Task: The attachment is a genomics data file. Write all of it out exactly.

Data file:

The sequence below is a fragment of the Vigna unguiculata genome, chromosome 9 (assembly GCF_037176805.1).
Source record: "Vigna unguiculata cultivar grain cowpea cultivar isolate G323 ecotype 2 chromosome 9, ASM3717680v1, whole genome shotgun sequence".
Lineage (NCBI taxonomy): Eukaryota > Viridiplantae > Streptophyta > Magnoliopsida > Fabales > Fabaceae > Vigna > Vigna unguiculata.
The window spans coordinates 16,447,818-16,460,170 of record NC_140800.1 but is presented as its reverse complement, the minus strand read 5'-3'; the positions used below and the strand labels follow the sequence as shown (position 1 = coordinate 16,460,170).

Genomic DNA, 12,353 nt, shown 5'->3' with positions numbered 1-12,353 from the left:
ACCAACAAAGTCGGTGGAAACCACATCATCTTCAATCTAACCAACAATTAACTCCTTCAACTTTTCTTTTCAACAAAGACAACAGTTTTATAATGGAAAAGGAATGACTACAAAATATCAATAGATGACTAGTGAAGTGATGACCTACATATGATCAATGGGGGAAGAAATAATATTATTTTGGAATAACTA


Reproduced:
The sequence below is a fragment of the Vigna unguiculata genome, chromosome 9 (assembly GCF_037176805.1).
Source record: "Vigna unguiculata cultivar grain cowpea cultivar isolate G323 ecotype 2 chromosome 9, ASM3717680v1, whole genome shotgun sequence".
Lineage (NCBI taxonomy): Eukaryota > Viridiplantae > Streptophyta > Magnoliopsida > Fabales > Fabaceae > Vigna > Vigna unguiculata.
The window spans coordinates 16,447,818-16,460,170 of record NC_140800.1 but is presented as its reverse complement, the minus strand read 5'-3'; the positions used below and the strand labels follow the sequence as shown (position 1 = coordinate 16,460,170).

Genomic DNA, 12,353 nt, shown 5'->3' with positions numbered 1-12,353 from the left:
ACCAACAAAGTCGGTGGAAACCACATCATCTTCAATCTAACCAACAATTAACTCCTTCAACTTTTCTTTTCAACAAAGACAACAGTTTTATAATGGAAAAGGAATGACTACAAAATATCAATAGATGACTAGTGAAGTGATGACCTACATATGATCAATGGGGGAAGAAATAATATTATTTTGGAATAACTA